What Comes After the Media Men List? ‘A Lot of Hard Work’

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Vice Media Statement on Harassment Allegations and Workplace Culture


2018-01-19 14:30:51

“I actively tried to avoid this,” said Moira Donegan, sitting in the headquarters of The New York Times on Wednesday.

Just over a week ago, she had identified herself for the first time as the creator of an online spreadsheet that allowed women to list men in the media industry who they accused of sexual misconduct. Now, Ms. Donegan was sitting down for her first on-camera interview since revealing her identity.

“I was watching the spreadsheet fill up. It became clear to me that a problem I had already understood as widespread was in fact, much, much broader,” she said.

Ms. Donegan, a New York-based writer, spoke with Ainara Tiefenthäler, a Times journalist, about the #MeToo movement, the fear of being outed as the spreadsheet’s creator, and the hard work ahead. Below are excerpts from the interview. Some comments have been edited lightly for brevity and clarity.

On how it all began:

DONEGAN: “The idea was that women could use it to name somebody who had behaved badly toward them, whether through sexual assault or rape or harassment. I shared it with some women colleagues and friends in my industry, whom I knew had stories. From there, they sent it to people they knew had stories — and they sent it to people they knew had stories.”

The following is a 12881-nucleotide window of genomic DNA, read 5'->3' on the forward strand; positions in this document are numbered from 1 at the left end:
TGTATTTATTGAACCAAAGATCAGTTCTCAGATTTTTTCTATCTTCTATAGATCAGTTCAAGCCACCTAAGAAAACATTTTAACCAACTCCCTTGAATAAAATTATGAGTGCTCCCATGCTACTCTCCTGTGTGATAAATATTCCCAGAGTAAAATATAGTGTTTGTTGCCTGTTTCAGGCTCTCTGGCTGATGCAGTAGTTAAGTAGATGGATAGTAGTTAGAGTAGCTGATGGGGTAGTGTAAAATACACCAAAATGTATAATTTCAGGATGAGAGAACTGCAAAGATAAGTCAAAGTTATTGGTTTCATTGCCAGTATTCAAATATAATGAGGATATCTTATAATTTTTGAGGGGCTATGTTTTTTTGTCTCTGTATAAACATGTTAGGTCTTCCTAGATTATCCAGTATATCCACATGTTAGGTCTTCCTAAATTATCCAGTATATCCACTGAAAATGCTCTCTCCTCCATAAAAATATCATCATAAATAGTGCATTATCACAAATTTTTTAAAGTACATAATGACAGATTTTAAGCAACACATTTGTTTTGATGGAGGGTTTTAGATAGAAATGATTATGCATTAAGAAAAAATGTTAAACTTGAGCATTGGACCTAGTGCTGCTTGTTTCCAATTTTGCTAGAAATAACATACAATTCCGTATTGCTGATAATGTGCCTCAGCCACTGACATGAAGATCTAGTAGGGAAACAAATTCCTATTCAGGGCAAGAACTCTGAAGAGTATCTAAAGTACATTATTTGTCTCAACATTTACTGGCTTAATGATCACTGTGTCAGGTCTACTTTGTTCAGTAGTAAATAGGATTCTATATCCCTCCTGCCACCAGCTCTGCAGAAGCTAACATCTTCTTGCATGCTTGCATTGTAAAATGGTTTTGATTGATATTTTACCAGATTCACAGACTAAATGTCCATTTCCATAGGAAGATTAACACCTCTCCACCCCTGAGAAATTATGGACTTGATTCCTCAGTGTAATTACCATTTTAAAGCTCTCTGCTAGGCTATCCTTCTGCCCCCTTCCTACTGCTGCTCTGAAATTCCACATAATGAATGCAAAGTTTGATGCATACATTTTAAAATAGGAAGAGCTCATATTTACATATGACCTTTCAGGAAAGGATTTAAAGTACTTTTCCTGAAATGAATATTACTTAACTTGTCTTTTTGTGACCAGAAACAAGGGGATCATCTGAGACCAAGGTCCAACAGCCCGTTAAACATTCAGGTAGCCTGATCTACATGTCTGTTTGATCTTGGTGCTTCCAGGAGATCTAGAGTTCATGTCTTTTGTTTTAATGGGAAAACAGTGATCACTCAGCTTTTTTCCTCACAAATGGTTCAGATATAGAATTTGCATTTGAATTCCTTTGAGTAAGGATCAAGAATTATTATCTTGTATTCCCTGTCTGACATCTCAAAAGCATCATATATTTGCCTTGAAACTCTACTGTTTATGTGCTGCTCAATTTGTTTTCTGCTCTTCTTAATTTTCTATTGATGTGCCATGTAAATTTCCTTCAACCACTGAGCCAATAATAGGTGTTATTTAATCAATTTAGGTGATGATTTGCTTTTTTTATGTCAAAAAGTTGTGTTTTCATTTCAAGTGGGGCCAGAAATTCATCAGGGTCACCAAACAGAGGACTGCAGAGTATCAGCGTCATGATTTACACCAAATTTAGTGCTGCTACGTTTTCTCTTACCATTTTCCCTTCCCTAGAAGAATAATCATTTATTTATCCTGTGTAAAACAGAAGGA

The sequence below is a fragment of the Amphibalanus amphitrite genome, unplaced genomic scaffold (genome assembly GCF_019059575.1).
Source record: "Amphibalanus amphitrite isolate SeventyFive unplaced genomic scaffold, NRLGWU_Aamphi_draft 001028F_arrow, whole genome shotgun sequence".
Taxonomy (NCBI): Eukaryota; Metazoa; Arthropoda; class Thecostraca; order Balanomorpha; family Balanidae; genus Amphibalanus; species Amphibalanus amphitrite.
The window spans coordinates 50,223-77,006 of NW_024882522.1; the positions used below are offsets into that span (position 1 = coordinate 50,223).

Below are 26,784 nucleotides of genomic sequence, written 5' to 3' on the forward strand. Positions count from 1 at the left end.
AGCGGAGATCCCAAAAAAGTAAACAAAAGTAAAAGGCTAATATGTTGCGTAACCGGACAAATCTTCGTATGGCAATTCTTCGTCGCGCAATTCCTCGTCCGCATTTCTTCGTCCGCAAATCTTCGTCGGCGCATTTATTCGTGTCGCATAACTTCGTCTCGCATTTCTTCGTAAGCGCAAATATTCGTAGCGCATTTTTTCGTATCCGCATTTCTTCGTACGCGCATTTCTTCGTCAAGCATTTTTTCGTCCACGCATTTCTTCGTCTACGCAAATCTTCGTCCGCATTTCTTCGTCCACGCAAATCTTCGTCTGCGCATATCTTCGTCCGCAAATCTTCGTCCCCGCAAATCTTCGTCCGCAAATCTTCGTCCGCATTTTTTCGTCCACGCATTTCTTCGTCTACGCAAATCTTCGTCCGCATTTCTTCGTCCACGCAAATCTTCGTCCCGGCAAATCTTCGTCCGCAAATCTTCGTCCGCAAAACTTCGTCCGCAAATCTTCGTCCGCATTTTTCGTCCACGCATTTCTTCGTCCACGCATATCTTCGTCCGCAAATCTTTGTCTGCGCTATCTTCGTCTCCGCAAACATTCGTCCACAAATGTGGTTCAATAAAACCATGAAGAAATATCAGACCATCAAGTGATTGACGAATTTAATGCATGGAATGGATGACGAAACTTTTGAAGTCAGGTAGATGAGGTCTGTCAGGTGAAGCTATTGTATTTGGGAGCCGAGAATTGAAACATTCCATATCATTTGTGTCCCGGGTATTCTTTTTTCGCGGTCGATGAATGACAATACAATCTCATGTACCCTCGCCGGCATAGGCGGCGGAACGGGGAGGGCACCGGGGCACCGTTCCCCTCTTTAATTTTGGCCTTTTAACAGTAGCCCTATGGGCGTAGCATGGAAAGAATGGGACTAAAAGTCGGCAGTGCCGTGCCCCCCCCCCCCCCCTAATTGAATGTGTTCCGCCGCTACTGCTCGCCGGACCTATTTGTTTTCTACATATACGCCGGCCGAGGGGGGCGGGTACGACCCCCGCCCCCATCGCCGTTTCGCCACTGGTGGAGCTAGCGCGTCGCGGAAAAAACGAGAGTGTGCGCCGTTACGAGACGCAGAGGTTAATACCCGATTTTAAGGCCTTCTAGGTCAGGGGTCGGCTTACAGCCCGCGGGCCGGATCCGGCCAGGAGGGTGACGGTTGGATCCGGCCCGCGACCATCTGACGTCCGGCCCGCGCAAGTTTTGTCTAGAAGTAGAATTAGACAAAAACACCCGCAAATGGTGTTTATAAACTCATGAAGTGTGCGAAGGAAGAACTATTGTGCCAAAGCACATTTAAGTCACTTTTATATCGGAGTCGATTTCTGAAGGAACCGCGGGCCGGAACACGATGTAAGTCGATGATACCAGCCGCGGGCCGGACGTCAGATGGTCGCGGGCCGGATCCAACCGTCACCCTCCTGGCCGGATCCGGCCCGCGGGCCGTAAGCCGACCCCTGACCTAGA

Yousur Al-Hlou / New York Times

On the spreadsheet’s impact:

DONEGAN: “So much of the conversation after the spreadsheet was made public was about the methodology of the spreadsheet, and sort of the tactics that anonymous women were using to try and keep each other safe. People were more worried about a hypothetical man whose reputation might be damaged than real women who were really raped.”

TIEFENTHÄLER: “It’s not a hypothetical man, right? There were men who were named on this who had to suffer repercussions in their real life.”

DONEGAN: “Some companies decided to conduct investigations. Not all, but some of them did result in men leaving their jobs or being fired, because they were found to have committed wrongdoing. I think it’s their responsibility that they acted that way.”

On what comes next:

DONEGAN: “There are a lot of conversations to be had about sex. We’re not done talking about sex. There’s #MeToo in 2017 and 2018. In 2014, there was #YesAllWomen. And in 1991, there was ‘I Believe Anita.’ It can feel like we’ve been defeated … but I think that every time we get a little louder, and we get a little closer to making the changes that actually need to be made.”

You can watch the full video here.



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